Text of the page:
Home » My Thesis » Conclusions: The Discipline of Disaster Studies and Sciences

Conclusions: The Discipline of Disaster Studies and Sciences

The results of the research confirm my hypotheses about the possible use of KDViz to answer questions about the nature of EDM and its body of knowledge:

  1. KDViz and co-citation analysis (when used with awareness of the limitations of the method and the data) are appropriate and useful tools for the analysis of the EDM literature.  These tools reveal structures and relationships within the field that cannot be seen otherwise.
  2. The authors, documents, and journals that make up EDM exist in a widely dispersed network.  This dispersion can result in knowledge held in one part of the network being missed by those at greater link distances away.
  3. The body of knowledge as represented by the authors, articles, and journals in these visualizations appears primarily academic/scientific in nature, suggesting that an acceptable professional body of knowledge does not yet exist for what is generally referred to as “EM”.
  4. Visualizations show that EDM has developed a disciplinary structure and underlying organization. This structure and organization is of far greater multidisciplinary breadth than generally appreciated, and includes disciplines and fields of study from across the earth sciences, social/behavioral  sciences, and the health/medical sciences.  The field no longer falls under the primary purview of Sociology, or Geography, or Public Administration.  The breadth of the structure and organization is also greater than expressed by the terms “emergency management”  and  “emergency and disaster management”. In fact, these appear as subdisciplinary fields or specialties within the larger discipline.
  5.   The term “Disaster Studies and Sciences” (DSS)  better captures the nature of the larger discipline.

The framework for DSS is presented below, using the JCA visualization as a foundation:

DSS Framework

Expanded diagram of possible disciplinary structure of DSS.  This is not meant to be either exhaustive or complete.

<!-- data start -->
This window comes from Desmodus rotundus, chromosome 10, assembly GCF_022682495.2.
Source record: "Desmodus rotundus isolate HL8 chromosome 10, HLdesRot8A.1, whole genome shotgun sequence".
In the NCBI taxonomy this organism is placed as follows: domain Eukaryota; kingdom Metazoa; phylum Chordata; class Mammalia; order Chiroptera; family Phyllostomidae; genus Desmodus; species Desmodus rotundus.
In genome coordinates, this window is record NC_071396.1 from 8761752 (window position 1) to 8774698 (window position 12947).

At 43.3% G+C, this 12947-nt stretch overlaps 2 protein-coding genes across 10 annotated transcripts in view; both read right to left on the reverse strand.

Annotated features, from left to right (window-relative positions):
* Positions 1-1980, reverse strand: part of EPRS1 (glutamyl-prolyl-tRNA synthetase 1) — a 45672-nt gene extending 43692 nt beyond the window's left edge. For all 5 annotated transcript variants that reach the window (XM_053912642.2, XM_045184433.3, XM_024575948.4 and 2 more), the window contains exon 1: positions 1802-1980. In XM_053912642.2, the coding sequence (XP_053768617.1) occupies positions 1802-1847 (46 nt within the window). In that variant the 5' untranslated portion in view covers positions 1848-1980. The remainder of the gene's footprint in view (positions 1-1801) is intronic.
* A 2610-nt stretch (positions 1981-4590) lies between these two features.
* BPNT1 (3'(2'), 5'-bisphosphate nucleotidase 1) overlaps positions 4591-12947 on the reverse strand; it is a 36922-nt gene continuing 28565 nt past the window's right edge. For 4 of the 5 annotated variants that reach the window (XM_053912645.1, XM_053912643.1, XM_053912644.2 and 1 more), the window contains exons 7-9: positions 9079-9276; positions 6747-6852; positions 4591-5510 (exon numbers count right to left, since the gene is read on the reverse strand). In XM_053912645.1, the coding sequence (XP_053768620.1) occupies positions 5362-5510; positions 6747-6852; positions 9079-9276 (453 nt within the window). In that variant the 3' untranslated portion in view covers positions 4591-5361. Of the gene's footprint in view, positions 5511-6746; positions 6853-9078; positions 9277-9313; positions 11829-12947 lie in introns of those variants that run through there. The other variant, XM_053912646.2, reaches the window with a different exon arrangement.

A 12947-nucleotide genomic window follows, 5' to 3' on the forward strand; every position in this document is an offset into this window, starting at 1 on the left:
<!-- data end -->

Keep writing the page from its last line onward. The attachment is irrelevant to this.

Expanded diagram of possible disciplinary structure of DSS. This is not meant to be either exhaustive or complete.

The broad framework presented is descriptive, not normative, as it is based upon what is actually published in the disaster-related literature.  Even without a theoretical basis, the field’s literature has developed a natural logic in its organization that has been represented in the visualizations.   For example, the subject of climate change appears in the above visualization (just to the upper right of center) in the area between the Hazards and Human Dimensions Branches, where different divisions of the two branches converge to understand the nature, implications, and strategies needed to deal with, coming global changes.

The inclusion of some organizational divisions, such as Complex Emergencies/International Development/Humanitarian Relief, may not be well-received by some who object on conceptual grounds to the inclusion of issues such as famine and war.  For myself,  I feel that the study/practice of humanitarianism, aid, and relief, form a significant, and perhaps, overlooked part of the field.  The fact that this area has naturally developed within the literature may be evidence that complex emergencies, war, famine, etc., are conceptually connected to other disasters (my more recent readings of late into complexity science suggests that the ideas of complexity and the workings of self-organized systems may be a  fundamental missing link conceptually….but that is just a thought).

Some may also find the very inclusion of Hazard Sciences bothersome.  My position is that, even if one believes that too much focus has been placed upon the concept of hazard in the past, the understanding and study of hazards is an essential aspect of the discipline.

The distinctions between different areas are also greatest at higher levels of organization.  The boundaries become less distinct, with more “crossing over” as one moves to smaller levels of organization.  This should be expected within a multidisciplinary field that is not only quite dispersed, but also rather small in terms of the number of citations it generates.

There are a number of ways future research can expand upon the findings of the thesis: using KDViz to create profiles of different disaster-related journals; visualizing single topic areas (e.g. evacuation behavior; warning response behavior; vulnerability); analyzing and summarizing the field’s published output during a single year, such as the year just past (2012); comparing results to those using  a different citation index database (e.g. Scopus); and investigating the possible use of Google Scholar as a KDViz data source.

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